USGA INSIDER HISTORY
The Inward Nine: Great Open Moments at Oakmont June 14, 2016 | FAR HILLS, N.J. By Victoria Student, USGA

Angel Cabrera unleashed a powerful drive that catapulted him to the 2007 U.S. Open victory at Oakmont Country Club. (USGA/Jason Bridge)

As the countdown to the U.S. Open continues, it is a perfect time to look back at the many memorable moments that have taken place during the eight Opens played at Oakmont Country Club. You have gone through the outward nine, so let’s head back to the clubhouse with the second installment of this series, a look at some of the historic events from the inward nine that shaped the history of Oakmont and the U.S. Open:

The Inward Nine

No. 10: The hole proved too much for a frustrated Cary Middlecoff in the third round of the 1953 U.S. Open. After hitting his tee shot and third shot into bunkers, Middlecoff picked up his ball, dropped it, and proceeded to hit it towards the Pennsylvania Turnpike. He promptly withdrew from the championship. 

 

 

No. 11: After an 18-hole playoff between Ernie Els, Loren Roberts and Colin Montgomerie resulted in another deadlock after 3-over 74s by Els and Roberts, a sudden-death playoff was necessary to determine the 1994 U.S. Open champion. On No. 11, Roberts pushed his tee shot into the rough, advanced it to the greenside bunker and blasted out, leaving a 35-foot putt to save par. Els, the 24-year-old South African, hit an iron off the tee, hit a 9-iron to within 25 feet and made an easy two-putt for par to  win his first U.S. Open.

 

No. 12: On his way to a one-stroke victory in the 2007 U.S. Open, Argentinian Angel Cabrera, known for his monstrous tee shots, hit a 397-yard drive on the par-5 12th hole. Although he hit only five fairways on Sunday, he ranked second for the week in driving distance with an average of 310 yards.

No. 13: In the 1953 U.S. Open, Sam Snead was only one stroke behind Ben Hogan after 54 holes, but the tides turned when Hogan made a 20-foot birdie putt on the par-3 13th. Hogan pulled away over the final holes to win by six strokes, forcing Snead to settle as runner-up for the fourth time.

No. 14: Jimmy Thomson, widely regarded as the longest hitter in golf at the time, held the 36-hole lead in the 1935 U.S. Open. At 349 yards, the short par-4 14th seemed like a good birdie opportunity for Thomson, but he made a double bogey in the third round and bogey in the final round. The 14th proved costly to Thomson as he finished just two strokes behind champion Sam Parks Jr.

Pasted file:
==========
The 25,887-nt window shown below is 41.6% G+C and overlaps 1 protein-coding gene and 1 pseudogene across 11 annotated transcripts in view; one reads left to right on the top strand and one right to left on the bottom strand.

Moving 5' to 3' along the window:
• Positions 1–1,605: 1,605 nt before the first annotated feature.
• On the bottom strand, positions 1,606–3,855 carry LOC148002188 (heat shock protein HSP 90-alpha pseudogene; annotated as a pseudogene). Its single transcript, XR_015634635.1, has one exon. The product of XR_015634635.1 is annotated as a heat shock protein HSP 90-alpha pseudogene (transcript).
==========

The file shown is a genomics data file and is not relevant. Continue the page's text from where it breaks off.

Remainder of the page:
No. 15: Johnny Miller started the final round of the 1973 U.S. Open six strokes out of the lead. By the time he got to the 453-yard 15th, he had made eight birdies. He ripped a drive, hit 4-iron to 10 feet and walked off the green with his ninth birdie of the day. With pars on the final three holes, his record-breaking 8-under 63 earned the 26-year-old Miller a U.S. Open victory and secured his place in golf history.

No. 16: After a rain delay pushed the final round of the 1983 U.S. Open to Monday, Larry Nelson resumed his round on the 228-yard par 3. Tied with defending champion Tom Watson, Nelson hit a 4-wood to the left side of the green, but was still 62 feet from the hole. He made the lengthy putt for birdie, which put him in the lead for the first time. Nelson maintained that margin to win the second of his three major championships.

No. 17: To earn a spot in an 18-hole playoff against hometown hero Arnold Palmer in the 1962 U.S. Open, Jack Nicklaus needed to convert a crucial up-and-down from thick greenside rough on No. 17. To elimi­nate the break in the 5-foot par putt, he rammed the putt in the center of the hole. Bob Jones later wrote Nicklaus a letter saying that while he watched on television, he nearly jumped out of his wheelchair when Nicklaus struck the putt so boldly.

No. 18: In the final round of the 1927 U.S. Open, Tommy Armour, the 32-year-old World War I veteran who returned from service partially blind in his left eye, needed a 3 on the uphill, 462-yard 18th hole to tie Harry Cooper. After a fine drive, Armour hit a 3-iron within 10 feet and made the putt for birdie. Armour went on to defeat Cooper by three strokes in the playoff the following day.

Victoria Student is historian at the USGA Museum. Contact her at vstudent@usga.org.